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Must Read: Tiktok's Strawberry Dress Highlights How Fatphobia Still Dominates Fashion, Meena Harris Talks Political Dressing

Plus, Tyler Mitchell on visualizing a new utopia for Black bodies.
Tess Holliday in Lirika Matoshi's Strawberry Midi Dress at the 2020 Grammy Awards. 

Tess Holliday in Lirika Matoshi's Strawberry Midi Dress at the 2020 Grammy Awards. 

These are the stories making headlines in fashion on Friday.

TikTok's Strawberry Dress highlights how fatphobia still dominates fashion
Before Lirika Matoshi's Strawberry Midi Dress took over TikTok, the pastel pink tulle garment was spotted on several curvy influencers, as well as on Tess Holliday at the Grammys. Holliday received backlash from the press for her red carpet choice, prompting her to speak out earlier this week: "I like how this dress had me on worst-dressed lists when I wore it in January to the Grammys, but now bc a bunch of skinny ppl wore it on TikTok everyone cares," she shared to Instagram on Aug. 17. "To sum it up: our society hates fat people, especially when we are winning." In a piece for Allure, Nicole Dall'asen expands on Holliday's statement, arguing that the viral frock highlights the prominence of fatphobia in fashion. {Allure

Meena Harris talks political dressing
Kamala Harris's niece Meena founded the Phenomenal Woman action campaign and clothing brand out of the Women's March in 2017, starting with a gray "Phenomenal Woman" T-shirt, which quickly gained traction thanks to exposure from celebrities like Issa Rae and America Ferrera. In the three years since, she's added product and donated proceeds from the sales to a range of nonprofits including the National Latina Institute for Reproductive Justice, Families Belong Together and Black Lives Matter. WWD's Booth Moore caught up with Harris to discuss how she got into fashion despite admitting that she's not a stylish person, how she launched the label and how she plans on growing it into a content marketing agency and lifestyle brand. {WWD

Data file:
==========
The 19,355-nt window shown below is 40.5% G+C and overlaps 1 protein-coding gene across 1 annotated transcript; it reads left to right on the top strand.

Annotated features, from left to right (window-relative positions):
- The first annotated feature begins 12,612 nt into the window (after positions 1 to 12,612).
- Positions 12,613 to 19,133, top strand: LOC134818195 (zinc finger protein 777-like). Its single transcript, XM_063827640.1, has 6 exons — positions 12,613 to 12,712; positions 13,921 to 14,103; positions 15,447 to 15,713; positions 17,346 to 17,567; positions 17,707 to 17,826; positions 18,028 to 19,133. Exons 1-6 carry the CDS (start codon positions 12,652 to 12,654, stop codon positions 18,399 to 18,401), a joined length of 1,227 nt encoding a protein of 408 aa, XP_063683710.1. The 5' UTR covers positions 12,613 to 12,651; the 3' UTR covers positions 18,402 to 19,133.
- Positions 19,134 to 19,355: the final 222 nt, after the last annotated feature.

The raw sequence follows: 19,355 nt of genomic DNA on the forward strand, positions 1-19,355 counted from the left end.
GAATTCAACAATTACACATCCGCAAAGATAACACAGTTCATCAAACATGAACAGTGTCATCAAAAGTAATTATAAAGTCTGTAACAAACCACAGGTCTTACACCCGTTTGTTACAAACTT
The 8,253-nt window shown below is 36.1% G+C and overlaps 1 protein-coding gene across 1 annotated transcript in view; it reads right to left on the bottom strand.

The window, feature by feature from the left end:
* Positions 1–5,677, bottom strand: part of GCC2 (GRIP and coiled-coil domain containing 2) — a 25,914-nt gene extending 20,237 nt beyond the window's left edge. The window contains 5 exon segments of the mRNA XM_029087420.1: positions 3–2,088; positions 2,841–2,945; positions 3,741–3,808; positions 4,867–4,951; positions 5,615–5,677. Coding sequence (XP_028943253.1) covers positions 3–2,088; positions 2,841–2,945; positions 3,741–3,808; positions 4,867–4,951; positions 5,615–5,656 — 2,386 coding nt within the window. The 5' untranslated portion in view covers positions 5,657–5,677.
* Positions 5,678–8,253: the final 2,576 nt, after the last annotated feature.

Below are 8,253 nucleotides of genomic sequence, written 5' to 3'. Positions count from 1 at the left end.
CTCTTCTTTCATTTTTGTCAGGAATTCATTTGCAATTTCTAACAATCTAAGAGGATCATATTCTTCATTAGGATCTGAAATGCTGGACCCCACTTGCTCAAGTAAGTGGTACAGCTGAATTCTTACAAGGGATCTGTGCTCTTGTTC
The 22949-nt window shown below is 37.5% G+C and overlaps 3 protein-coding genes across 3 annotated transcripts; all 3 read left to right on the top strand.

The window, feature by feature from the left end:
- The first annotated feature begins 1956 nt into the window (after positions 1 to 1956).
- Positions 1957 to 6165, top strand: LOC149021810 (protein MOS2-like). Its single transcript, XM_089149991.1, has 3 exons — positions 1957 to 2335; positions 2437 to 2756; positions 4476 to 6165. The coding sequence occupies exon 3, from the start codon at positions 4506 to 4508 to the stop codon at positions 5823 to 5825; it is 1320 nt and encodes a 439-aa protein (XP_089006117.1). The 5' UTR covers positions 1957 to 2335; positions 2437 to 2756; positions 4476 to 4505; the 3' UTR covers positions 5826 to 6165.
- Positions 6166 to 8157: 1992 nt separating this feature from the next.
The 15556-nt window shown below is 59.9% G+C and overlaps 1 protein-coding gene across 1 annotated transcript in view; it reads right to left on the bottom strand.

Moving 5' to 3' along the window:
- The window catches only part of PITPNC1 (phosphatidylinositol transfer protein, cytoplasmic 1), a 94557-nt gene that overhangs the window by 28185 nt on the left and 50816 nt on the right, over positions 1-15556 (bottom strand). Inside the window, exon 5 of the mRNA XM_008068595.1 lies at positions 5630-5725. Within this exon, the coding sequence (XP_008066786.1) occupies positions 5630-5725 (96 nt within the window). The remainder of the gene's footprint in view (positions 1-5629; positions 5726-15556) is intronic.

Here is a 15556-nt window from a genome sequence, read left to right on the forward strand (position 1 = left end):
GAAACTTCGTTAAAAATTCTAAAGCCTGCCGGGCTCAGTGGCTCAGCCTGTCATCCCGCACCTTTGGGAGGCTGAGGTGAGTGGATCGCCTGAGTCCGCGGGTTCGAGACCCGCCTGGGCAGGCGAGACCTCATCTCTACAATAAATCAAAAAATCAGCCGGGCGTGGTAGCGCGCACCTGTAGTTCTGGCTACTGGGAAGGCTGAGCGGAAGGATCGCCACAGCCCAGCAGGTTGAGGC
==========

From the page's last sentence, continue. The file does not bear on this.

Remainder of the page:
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Tyler Mitchell on visualizing a new utopia for Black bodies 
In an interview with GQ about his new photography book "I Can Make You Feel Good," Tyler Mitchell opens up about how he wants his images to portray Black figures in relaxation. "It's about proposing a future," Mitchell told Rachel Tashjian. "It's about suggesting the idea that visualizing Black bodies enjoying leisure time, and just existing as they want to be, is a very special thing when you think about denied histories." {GQ

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